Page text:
Although many publishers and agents claim to want to champion the work of writers (I am sure genuinely)…
We are told that 98% of agents reject submissions, and without one most big publishers will not look at your work.
Yet the publisher takes a bigger cut than the author, who gets only 8-10% of book sales, meaning that for 100,000 copies, (and all those years of soul inspired work), you’ll get minimum wage. (Agents take their commission out of the author’s royalties).
This is making me ask: why go that route?
I was against e-publishing and pro bookshops, but it occurs to me that it’s book chains who are damaging the book trade. Thay ask for a third to even half of the cover price, and they stock only what they consider will sell. I know from being a former bookseller that where once the shop staff had the power to order their own stock, this is moving more to head office level. Range is sacrificed to large numbers of sure sellers.
This does not help the independent bookshops who cannot command the same discounts. It also affects small publishers.
And this affects what is written, or allowed to be publicly expressed.
Agents and publishers tell you you need an agent because it gives the agents work and saves the publisher doing it. They tell you there’s no kudos in self publishing, calling it “vanity” to degrade it. Self publishing and e-publishing tell you you don’t need agents; they will remind you of the tiny cut you get, the rights and control you may lose, and how hard it is to be published.
But if 80-90% of submissions are on the slush pile of what agents consider no good, what do those writers do with our talent and hard work?
I think some writers feel that agents are intimidating: there’s a huge disparity of perceived power. You the writer must do exactly as they say and if they deign to choose you, you must remember what gold dust of a chance you’ve been given and be submissive. There’s the feeling that agents are handlers, in every sense of the word.
Some agents want to know if you submit elsewhere. Considering the odds against being chosen and that agents take months to reply – “of course” is the answer! Would I be expected to say if I had applied to other jobs? If I need a job then I will diligently apply for them until I am offered what I want. If I wish to date, I will put a profile on as many sites as a I wish and chat with as many individuals as I wish. It’s only when things became serious (ie an offer is made) that exclusivity and openness cuts in.
Yes, we can only have one agent (although some of us are artistic in multiple areas yet lots of agents can’t represent acting, scriptwriting, and literature). And we need to get it right. This is a mini marriage, the person that looks after our babies. Which parent would allow a nanny more power and say over their child than themselves? Would they not feel the right to ask questions and withdraw an application if they felt unhappy?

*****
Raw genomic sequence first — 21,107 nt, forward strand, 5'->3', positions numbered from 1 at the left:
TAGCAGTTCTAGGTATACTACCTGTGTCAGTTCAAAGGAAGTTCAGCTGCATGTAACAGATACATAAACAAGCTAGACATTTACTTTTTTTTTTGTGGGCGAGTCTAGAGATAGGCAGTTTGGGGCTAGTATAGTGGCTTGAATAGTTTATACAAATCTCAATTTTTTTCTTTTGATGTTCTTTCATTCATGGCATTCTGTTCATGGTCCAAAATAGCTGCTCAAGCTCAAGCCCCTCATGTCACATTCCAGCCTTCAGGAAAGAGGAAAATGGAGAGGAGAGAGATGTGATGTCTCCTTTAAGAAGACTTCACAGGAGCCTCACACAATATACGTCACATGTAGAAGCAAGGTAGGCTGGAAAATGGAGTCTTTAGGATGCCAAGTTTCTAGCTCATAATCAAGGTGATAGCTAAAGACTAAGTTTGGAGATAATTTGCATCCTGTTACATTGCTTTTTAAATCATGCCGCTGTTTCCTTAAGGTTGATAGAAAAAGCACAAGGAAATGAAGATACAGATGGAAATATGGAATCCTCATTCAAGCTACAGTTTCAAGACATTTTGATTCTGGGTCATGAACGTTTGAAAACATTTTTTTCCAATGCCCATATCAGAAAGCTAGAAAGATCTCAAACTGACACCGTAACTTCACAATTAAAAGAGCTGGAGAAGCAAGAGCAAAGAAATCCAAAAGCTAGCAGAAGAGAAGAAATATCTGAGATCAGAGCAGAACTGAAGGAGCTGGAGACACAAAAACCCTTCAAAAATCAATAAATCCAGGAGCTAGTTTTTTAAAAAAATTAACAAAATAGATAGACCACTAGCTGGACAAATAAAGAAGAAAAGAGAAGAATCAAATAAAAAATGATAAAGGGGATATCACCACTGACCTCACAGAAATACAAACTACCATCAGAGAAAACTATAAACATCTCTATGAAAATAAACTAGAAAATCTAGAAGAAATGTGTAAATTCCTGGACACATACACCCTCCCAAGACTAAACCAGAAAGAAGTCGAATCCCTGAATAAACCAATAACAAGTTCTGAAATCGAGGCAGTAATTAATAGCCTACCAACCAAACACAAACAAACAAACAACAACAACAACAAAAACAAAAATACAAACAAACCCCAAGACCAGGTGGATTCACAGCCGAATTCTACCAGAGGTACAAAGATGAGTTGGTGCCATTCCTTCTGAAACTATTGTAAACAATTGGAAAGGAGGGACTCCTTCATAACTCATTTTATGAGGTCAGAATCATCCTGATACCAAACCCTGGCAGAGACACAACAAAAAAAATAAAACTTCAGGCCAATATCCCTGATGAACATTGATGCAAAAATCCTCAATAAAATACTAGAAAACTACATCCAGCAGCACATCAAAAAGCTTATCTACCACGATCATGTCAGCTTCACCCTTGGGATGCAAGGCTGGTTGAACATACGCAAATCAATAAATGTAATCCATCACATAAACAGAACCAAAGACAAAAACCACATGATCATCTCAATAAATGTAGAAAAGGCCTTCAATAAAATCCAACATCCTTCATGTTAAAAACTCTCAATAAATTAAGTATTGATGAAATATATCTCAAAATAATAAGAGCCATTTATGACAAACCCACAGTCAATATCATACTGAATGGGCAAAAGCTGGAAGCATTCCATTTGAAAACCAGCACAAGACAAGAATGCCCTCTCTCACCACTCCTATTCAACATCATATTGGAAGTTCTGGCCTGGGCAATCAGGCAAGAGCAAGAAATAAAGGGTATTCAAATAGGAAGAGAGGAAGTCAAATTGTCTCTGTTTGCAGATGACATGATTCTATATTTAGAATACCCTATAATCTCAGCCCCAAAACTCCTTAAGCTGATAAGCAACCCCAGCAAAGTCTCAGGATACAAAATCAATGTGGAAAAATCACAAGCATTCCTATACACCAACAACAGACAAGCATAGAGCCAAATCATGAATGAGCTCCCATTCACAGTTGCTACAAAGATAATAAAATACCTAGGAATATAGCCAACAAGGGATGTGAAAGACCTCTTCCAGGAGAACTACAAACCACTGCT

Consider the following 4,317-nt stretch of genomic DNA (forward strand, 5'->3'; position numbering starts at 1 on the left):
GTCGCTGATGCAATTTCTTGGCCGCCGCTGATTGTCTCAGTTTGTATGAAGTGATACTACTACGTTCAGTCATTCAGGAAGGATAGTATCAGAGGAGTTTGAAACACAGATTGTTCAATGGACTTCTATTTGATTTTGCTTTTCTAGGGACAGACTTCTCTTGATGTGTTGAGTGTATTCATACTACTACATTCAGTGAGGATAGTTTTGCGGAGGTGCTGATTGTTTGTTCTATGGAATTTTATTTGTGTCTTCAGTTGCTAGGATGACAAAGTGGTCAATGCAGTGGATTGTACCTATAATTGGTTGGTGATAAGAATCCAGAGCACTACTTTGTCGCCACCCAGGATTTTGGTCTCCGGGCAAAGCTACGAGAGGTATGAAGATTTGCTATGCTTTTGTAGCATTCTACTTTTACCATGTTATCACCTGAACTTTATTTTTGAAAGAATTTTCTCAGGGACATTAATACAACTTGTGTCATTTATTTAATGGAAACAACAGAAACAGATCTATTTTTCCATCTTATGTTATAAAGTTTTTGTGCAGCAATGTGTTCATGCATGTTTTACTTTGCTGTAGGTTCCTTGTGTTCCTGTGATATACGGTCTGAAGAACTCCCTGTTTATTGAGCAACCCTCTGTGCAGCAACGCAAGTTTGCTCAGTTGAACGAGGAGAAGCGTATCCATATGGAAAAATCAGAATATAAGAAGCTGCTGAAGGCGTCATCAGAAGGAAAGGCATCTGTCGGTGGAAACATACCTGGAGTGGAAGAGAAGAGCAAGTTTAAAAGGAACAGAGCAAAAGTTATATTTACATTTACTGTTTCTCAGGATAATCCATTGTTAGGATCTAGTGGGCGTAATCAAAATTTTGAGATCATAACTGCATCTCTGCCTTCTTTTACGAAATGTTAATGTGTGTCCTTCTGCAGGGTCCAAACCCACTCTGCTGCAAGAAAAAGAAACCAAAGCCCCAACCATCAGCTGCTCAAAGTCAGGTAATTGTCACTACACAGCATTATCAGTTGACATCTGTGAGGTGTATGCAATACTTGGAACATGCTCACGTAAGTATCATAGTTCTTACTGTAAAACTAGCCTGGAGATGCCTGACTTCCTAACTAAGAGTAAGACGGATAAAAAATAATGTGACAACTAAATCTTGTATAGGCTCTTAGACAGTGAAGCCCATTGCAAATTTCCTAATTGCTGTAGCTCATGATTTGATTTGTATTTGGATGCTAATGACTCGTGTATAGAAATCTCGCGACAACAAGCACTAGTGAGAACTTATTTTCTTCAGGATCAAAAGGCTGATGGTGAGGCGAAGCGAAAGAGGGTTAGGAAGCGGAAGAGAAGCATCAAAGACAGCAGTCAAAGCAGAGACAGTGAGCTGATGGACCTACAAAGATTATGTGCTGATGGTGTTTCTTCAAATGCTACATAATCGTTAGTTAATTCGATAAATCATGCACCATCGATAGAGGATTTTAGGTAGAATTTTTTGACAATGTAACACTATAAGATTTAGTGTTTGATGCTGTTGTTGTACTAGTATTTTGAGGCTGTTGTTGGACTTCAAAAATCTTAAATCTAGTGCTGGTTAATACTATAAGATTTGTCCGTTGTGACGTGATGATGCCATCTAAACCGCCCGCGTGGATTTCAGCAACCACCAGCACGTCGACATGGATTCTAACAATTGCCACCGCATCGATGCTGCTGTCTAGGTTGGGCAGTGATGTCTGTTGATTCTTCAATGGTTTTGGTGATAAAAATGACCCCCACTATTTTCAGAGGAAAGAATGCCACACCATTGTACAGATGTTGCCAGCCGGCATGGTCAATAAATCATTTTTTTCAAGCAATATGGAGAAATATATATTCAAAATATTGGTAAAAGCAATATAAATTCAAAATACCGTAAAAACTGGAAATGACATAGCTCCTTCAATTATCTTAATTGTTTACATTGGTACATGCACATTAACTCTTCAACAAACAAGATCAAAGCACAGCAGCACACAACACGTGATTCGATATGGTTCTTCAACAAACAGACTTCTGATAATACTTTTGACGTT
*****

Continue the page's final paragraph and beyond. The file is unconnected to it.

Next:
We should never be in any unequal relationship, feeling we are so lucky to have a chance that we have no rights and say.
Agents and publishers need authors to exist. But we can write without them. Just as employers need to market themselves to new employees, so agents need to let writers know why they should submit to them. Yes we as writers need to know what an agent seeks and we need to do our own wooing. But who dates, feeling it’s all about their profile and they should have no choosing power of their own? It’s equally about being sold to, not just selling yourself – and remember the phrase ‘the highest bidder’? That is not just in monetary terms, but care and empathy.
The culture of the agent (publisher/director/producer etc) having all the cards needs to change. With the internet, self publishing of all kinds (including music and video) is very easy and prominent, and understandably so.
It needs to be mutual from the start. And those who do not get chosen, rather than feeling crushed, should find other outlets. No one should be even thinking they have the right to destroy the career and confidence of another. Of course “you are no good” means “I think you are no good”. It is always a subjective statement, but hearing it once or twice can be enough to cause even suicidal feelings.
How many of us struggle to see the worth in a much lauded established piece of work? How many of us, as editors or producers, would’ve passed over something that’s famous?
And how many famous people were constantly passed over?
The crushers need to be more aware and take responsibility for that. Of course, some who hear harsh words end up doing well and then publicly repeat these statements of woe, to the discomfort of those who said them.
(And in case you’re wondering, no-one’s said that to me, not that I would believe them anyway).